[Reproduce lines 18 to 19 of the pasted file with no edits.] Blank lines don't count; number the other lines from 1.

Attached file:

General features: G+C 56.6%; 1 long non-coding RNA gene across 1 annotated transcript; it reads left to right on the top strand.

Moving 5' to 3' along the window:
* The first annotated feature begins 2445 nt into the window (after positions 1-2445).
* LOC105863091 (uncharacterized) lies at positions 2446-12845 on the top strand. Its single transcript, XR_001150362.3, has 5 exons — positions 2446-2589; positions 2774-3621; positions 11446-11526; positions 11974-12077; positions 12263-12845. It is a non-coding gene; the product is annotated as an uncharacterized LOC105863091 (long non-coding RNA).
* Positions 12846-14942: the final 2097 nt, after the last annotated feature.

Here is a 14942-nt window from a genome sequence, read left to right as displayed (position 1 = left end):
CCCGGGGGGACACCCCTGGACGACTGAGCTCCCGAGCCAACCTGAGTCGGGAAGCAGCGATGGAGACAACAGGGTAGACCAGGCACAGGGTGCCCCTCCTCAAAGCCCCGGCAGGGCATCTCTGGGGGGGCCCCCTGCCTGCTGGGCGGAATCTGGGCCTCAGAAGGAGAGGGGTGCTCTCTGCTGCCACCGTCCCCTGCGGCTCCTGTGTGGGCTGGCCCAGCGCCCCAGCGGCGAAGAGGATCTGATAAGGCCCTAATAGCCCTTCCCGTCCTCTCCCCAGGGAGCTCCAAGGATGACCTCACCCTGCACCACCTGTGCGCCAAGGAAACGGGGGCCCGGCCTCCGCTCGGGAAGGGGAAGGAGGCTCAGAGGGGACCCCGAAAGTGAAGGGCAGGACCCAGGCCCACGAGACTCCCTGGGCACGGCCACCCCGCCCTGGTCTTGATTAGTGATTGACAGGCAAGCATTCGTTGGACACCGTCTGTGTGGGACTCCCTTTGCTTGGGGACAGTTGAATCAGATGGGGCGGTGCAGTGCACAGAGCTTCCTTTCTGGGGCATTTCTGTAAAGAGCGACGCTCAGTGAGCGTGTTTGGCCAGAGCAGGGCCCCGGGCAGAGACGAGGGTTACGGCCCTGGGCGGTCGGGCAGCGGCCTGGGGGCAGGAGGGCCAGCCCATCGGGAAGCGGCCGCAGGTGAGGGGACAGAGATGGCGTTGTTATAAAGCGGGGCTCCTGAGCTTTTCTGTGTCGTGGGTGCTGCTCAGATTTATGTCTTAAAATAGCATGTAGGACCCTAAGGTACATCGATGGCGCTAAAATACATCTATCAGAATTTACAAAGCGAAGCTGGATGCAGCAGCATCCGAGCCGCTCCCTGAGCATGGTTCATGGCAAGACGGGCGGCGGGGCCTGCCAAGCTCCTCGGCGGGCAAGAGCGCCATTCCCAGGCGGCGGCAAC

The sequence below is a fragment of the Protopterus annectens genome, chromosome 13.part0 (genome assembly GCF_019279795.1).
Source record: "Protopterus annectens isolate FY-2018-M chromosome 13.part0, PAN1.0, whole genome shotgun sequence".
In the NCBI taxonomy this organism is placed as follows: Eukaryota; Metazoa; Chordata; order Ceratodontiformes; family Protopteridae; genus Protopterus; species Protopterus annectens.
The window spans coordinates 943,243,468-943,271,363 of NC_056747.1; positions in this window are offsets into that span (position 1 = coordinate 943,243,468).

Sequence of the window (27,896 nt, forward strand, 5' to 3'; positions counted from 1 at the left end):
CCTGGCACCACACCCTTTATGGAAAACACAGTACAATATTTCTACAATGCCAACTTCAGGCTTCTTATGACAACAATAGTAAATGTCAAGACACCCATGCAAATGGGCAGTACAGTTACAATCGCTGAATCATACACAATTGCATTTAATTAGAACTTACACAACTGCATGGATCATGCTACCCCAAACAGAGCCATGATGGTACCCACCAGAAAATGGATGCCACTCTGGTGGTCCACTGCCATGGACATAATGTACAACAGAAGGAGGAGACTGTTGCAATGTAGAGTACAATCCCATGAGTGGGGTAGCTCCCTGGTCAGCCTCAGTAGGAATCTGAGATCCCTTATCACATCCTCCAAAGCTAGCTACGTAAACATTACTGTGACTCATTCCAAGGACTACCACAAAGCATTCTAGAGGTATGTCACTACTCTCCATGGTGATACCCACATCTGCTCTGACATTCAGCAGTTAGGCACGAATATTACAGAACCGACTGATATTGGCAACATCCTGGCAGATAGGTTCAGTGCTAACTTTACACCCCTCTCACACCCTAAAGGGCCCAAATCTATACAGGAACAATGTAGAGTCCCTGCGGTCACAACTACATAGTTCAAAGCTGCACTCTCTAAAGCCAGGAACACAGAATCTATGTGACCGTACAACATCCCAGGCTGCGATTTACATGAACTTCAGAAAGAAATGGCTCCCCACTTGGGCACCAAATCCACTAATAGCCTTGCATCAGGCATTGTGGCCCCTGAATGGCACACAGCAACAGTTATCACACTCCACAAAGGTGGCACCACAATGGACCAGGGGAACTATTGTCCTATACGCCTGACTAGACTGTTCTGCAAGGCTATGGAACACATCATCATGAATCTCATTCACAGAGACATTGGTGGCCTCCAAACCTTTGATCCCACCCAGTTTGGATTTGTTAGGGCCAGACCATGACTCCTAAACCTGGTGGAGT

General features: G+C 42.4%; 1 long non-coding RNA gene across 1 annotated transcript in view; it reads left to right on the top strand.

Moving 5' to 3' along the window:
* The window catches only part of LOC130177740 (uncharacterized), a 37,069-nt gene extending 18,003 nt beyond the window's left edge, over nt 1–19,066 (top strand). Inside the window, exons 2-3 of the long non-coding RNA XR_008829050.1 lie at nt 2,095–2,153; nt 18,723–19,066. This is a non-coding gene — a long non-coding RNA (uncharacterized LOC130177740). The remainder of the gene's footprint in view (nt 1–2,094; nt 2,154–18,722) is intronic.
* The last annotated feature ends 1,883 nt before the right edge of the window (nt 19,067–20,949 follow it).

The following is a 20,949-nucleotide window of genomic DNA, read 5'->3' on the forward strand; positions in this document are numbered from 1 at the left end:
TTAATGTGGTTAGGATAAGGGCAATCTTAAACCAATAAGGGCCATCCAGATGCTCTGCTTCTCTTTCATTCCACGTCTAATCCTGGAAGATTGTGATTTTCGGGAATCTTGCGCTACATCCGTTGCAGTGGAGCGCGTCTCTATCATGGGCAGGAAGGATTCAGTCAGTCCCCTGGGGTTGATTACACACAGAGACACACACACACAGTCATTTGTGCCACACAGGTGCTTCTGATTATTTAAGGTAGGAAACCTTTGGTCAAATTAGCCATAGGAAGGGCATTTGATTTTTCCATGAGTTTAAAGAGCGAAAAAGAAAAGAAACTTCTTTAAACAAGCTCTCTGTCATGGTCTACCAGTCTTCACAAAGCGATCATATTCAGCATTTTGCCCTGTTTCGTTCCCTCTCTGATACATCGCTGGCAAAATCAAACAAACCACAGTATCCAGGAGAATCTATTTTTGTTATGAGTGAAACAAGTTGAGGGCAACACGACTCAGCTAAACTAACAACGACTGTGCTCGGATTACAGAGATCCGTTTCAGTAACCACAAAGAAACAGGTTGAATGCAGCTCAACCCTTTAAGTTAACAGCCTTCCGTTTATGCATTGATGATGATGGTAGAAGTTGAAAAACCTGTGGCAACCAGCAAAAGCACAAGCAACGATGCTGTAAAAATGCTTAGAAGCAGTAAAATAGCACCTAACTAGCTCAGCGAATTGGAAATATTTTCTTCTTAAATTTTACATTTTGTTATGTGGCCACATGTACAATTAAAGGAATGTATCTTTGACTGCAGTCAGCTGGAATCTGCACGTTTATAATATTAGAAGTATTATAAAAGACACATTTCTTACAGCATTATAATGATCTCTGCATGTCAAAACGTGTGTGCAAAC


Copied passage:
The following is a 20,949-nucleotide window of genomic DNA, read 5'->3' on the forward strand; positions in this document are numbered from 1 at the left end:
TTAATGTGGTTAGGATAAGGGCAATCTTAAACCAATAAGGGCCATCCAGATGCTCTGCTTCTCTTTCATTCCACGTCTAATCCTGGAAGATTGTGATTTTCGGGAATCTTGCGCTACATCCGTTGCAGTGGAGCGCGTCTCTATCATGGGCAGGAAGGATTCAGTCAGTCCCCTGGGGTTGATTACACACAGAGACACACACACACAGTCATTTGTGCCACACAGGTGCTTCTGATTATTTAAGGTAGGAAACCTTTGGTCAAATTAGCCATAGGAAGGGCATTTGATTTTTCCATGAGTTTAAAGAGCGAAAAAGAAAAGAAACTTCTTTAAACAAGCTCTCTGTCATGGTCTACCAGTCTTCACAAAGCGATCATATTCAGCATTTTGCCCTGTTTCGTTCCCTCTCTGATACATCGCTGGCAAAATCAAACAAACCACAGTATCCAGGAGAATCTATTTTTGTTATGAGTGAAACAAGTTGAGGGCAACACGACTCAGCTAAACTAACAACGACTGTGCTCGGATTACAGAGATCCGTTTCAGTAACCACAAAGAAACAGGTTGAATGCAGCTCAACCCTTTAAGTTAACAGCCTTCCGTTTATGCATTGATGATGATGGTAGAAGTTGAAAAACCTGTGGCAACCAGCAAAAGCACAAGCAACGATGCTGTAAAAATGCTTAGAAGCAGTAAAATAGCACCTAACTAGCTCAGCGAATTGGAAATATTTTCTTCTTAAATTTTACATTTTGTTATGTGGCCACATGTACAATTAAAGGAATGTATCTTTGACTGCAGTCAGCTGGAATCTGCACGTTTATAATATTAGAAGTATTATAAAAGACACATTTCTTACAGCATTATAATGATCTCTGCATGTCAAAACGTGTGTGCAAAC